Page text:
“My oopsies are too dry.”

Place them in a bag and seal. they should re-moisten within a few hours. (Whew! That was easy)

“I don’t have the time.”
Shockingly, from the time I turn the stove to 300 degrees until the oven has preheated, I’ve assembled ingredients, made the oopsies and have them ready to bake. It is really a quick process, especially once you get the hang of it! And with three ingredients to memorize, you’re really booking. You don’t need to refer to a recipe after a few batches. The time involved is really minimal. I
am a busy person, and understand a lack of time, so I’ll even double a recipe just to save time.

I hope these tips will help solve some of those issues which plague the oopsie makers of the world. They can seem daunting, but they’re really worth the little bit of effort. And once you’ve nailed these tried and true techniques, you should find that your oopsies will be oopsies in name only.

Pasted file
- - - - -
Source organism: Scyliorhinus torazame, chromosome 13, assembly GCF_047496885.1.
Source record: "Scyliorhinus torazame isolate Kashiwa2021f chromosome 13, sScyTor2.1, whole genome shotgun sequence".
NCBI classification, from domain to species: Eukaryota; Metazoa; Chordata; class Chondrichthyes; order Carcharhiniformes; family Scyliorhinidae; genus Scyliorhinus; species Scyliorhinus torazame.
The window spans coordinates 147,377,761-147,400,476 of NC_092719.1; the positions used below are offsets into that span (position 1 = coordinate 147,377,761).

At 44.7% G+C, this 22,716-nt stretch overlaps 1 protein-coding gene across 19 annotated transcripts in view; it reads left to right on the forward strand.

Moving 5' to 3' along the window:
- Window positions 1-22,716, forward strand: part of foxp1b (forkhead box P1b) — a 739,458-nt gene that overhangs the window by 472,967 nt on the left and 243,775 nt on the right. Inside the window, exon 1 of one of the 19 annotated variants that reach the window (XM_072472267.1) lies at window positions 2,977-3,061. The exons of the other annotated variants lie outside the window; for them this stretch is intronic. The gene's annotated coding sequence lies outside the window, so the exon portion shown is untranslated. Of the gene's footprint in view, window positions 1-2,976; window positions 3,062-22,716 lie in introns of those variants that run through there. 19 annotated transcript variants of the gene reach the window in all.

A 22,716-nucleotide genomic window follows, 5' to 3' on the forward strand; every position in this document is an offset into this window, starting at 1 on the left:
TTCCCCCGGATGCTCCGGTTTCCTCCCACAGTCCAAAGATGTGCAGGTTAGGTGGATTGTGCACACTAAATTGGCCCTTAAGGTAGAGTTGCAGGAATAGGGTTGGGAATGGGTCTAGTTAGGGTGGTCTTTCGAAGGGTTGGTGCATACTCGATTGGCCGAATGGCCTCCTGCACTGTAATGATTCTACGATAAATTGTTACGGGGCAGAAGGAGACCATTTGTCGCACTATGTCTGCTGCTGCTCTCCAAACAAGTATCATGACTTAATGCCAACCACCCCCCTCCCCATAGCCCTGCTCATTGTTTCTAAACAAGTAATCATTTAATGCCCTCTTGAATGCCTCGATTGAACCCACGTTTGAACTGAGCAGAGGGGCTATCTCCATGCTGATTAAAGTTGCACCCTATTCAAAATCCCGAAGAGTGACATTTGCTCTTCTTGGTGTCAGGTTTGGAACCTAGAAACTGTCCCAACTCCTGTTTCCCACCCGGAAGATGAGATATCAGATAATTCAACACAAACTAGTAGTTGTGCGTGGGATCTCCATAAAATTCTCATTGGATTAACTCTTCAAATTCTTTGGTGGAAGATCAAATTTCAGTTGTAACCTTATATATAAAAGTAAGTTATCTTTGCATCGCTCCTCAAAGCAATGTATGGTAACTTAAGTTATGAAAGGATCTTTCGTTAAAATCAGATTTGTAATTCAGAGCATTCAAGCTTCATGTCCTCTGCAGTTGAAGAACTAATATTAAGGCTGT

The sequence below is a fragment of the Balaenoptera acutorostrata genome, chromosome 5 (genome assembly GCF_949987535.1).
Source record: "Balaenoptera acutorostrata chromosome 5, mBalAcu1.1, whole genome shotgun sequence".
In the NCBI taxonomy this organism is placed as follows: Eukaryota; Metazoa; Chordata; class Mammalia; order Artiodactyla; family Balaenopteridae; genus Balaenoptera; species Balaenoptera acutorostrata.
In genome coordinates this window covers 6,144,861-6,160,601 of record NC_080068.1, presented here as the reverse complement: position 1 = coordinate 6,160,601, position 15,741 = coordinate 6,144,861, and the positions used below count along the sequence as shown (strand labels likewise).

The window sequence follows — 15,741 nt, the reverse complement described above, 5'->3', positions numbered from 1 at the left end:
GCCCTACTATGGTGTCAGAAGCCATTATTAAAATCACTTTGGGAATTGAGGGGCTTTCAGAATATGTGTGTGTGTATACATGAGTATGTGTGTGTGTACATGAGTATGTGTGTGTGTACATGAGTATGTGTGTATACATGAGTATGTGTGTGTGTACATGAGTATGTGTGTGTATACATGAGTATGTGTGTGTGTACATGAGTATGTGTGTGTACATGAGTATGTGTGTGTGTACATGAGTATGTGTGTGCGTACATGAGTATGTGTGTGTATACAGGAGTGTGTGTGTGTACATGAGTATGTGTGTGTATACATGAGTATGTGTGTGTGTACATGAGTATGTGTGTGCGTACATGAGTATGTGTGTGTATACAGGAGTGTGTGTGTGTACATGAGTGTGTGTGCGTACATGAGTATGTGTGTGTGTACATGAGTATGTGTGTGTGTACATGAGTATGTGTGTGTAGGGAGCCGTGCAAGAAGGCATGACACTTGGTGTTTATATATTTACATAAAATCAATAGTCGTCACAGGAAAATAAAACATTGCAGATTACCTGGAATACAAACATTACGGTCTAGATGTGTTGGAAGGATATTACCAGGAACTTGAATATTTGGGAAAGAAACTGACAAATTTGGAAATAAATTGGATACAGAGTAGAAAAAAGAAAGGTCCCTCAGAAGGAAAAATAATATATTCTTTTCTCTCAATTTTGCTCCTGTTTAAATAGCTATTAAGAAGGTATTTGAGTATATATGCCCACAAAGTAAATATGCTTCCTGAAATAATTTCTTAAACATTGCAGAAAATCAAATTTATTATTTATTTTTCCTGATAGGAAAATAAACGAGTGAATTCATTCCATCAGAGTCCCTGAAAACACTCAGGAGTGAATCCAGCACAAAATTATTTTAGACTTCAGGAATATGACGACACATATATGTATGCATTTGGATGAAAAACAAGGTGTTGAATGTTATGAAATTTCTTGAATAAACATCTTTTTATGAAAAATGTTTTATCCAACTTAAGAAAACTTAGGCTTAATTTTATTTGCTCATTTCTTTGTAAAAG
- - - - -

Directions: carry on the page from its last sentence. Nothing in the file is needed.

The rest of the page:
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Comments

  1. shannyn_rose says:

    I’ve been waiting to make these and finally took the plunge today. They turned out perfect! The pan I used was not nonstick and I lightly greased it with butter and only cooked them 21 minutes. I removed them immediately.

    I had 2 oopsies for breakfast with low carb pb and no carb jam. I added a jay robb vanilla shake w/a bit of hood milk. For lunch I devoured 2 more after melting white american cheese on one and placing under the broiler to melt, added a sprinkle of basil and accompanied it with warm V8 “tomato soup”. For dinner I went all out and made an oopsie avocado blt w/mayo and a low carb fuze to drink.

    How did I do? 1215 calories, 73g protein, 90g fat, 24g carbs and you can deduct 4g fiber for 20 net grams. Woot!

  2. One more tip, if you don’t mind. Keep them separated from everything else in the freezer. I put a couple of bags of oopsies in my freezer, the kids went in there and moved stuff around and when I went to get one there was only a bag full of oopsie-dust. I kept it to use as breading for something but all that hard work gone! Disappointing.